New Study Looks at Health Hazards, Link to Miscarriages for Flight Attendants
The study found that high physical job demands and exposure to cosmic radiation are a few of the factors that put flight attendants at risk for miscarriage.
NIOSH announced that a study published in the journal Epidemiology found that working during normal sleep hours, high physical job demands, and exposure to cosmic radiation may put pregnant flight attendants at higher risk for miscarriage.
"What's notable about our study is this was the first time each flight worked by a flight attendant was examined for potential reproductive health hazards," said lead investigator Barbara Grajewski, Ph.D. "This gives us a much more specific estimate of the exposures these workers face on the job every day."
For this study, investigators analyzed 840 pregnancies among 673 female flight attendants and examined company records of 2 million single flights flown by these women. From these data, researchers estimated a marker of circadian disruption—working during normal sleeping hours—and exposure to cosmic and solar particle event radiation for each flight, and assessed the physical demands of the job.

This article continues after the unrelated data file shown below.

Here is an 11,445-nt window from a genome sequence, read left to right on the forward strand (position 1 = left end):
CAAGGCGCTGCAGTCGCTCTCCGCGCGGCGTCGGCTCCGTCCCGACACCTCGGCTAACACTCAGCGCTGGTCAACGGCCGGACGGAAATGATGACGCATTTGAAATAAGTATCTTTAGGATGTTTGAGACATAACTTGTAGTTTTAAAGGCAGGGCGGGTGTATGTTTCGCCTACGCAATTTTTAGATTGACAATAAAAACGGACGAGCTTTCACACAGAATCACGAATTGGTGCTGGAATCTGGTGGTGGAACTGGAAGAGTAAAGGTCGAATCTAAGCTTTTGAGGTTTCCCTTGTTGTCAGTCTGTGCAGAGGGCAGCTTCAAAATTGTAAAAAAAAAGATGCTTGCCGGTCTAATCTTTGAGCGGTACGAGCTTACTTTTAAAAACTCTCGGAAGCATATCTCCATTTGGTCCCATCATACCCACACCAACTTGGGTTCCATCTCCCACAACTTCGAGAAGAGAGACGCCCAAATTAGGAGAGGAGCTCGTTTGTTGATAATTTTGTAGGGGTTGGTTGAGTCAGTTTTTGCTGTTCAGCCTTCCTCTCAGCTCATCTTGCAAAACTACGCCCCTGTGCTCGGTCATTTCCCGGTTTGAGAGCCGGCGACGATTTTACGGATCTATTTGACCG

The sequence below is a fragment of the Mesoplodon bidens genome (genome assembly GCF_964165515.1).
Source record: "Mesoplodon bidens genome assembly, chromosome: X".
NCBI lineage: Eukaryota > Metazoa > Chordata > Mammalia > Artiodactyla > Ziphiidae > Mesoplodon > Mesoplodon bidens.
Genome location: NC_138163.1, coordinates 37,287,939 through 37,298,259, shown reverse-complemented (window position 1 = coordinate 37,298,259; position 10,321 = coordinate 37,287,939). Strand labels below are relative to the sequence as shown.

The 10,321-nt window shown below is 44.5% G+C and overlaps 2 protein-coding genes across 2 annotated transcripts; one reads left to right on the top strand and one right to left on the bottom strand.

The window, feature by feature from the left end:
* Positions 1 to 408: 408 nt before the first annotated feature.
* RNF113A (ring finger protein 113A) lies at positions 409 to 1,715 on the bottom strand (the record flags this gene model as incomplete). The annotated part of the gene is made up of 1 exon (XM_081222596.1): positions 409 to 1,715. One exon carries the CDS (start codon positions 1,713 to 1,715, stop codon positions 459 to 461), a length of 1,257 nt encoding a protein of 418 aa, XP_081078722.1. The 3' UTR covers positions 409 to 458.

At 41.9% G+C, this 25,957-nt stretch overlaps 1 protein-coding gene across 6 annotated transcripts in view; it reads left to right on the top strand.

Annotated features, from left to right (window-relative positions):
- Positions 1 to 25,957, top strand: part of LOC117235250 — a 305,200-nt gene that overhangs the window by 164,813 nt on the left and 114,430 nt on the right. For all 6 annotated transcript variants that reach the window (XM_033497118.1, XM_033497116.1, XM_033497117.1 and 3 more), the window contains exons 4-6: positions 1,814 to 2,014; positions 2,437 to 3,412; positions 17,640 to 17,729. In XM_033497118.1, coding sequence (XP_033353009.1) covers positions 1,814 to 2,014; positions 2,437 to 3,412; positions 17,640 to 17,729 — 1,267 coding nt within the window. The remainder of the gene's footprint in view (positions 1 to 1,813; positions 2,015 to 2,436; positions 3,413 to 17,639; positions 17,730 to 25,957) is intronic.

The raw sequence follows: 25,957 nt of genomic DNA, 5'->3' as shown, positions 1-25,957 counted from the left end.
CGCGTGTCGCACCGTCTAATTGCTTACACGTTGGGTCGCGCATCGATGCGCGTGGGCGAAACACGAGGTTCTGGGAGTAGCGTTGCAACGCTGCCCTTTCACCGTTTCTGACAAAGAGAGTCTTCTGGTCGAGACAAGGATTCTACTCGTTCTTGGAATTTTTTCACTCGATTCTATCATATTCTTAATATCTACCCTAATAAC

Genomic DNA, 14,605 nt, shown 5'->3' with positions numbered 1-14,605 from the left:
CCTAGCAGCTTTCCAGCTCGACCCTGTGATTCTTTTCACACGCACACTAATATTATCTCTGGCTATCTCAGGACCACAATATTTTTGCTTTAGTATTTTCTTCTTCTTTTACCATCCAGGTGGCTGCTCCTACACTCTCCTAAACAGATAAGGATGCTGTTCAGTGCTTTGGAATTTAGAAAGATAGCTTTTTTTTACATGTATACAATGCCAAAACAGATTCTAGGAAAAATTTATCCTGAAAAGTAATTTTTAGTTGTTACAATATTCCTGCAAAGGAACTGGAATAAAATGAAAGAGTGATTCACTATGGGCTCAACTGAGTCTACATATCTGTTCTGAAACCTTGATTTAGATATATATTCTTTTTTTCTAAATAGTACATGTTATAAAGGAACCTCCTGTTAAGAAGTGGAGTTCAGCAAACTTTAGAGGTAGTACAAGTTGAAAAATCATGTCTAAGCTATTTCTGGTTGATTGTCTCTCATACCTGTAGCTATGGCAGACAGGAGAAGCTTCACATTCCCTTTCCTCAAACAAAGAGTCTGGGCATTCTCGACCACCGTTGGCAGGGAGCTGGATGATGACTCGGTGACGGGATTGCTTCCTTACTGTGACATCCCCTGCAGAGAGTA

From a questionnaire administered to the flight attendants, researchers found that early miscarriage was about two times as likely for a pregnant flight attendant with high physical job demands, compared to those without high physical job demands. High physical job demands included standing and walking for more than eight hours a day and bending at the waist more than 25 times a day.
"Our study shows that flight crew exposures are unique; exposure to cosmic radiation and circadian disruption are linked very closely on many flights," said Grajewski. "This is the first study that has separated these two exposures to determine which is potentially linked to miscarriage. This information supports the need for clearer guidelines and additional research on potential reproductive risks for flight attendants."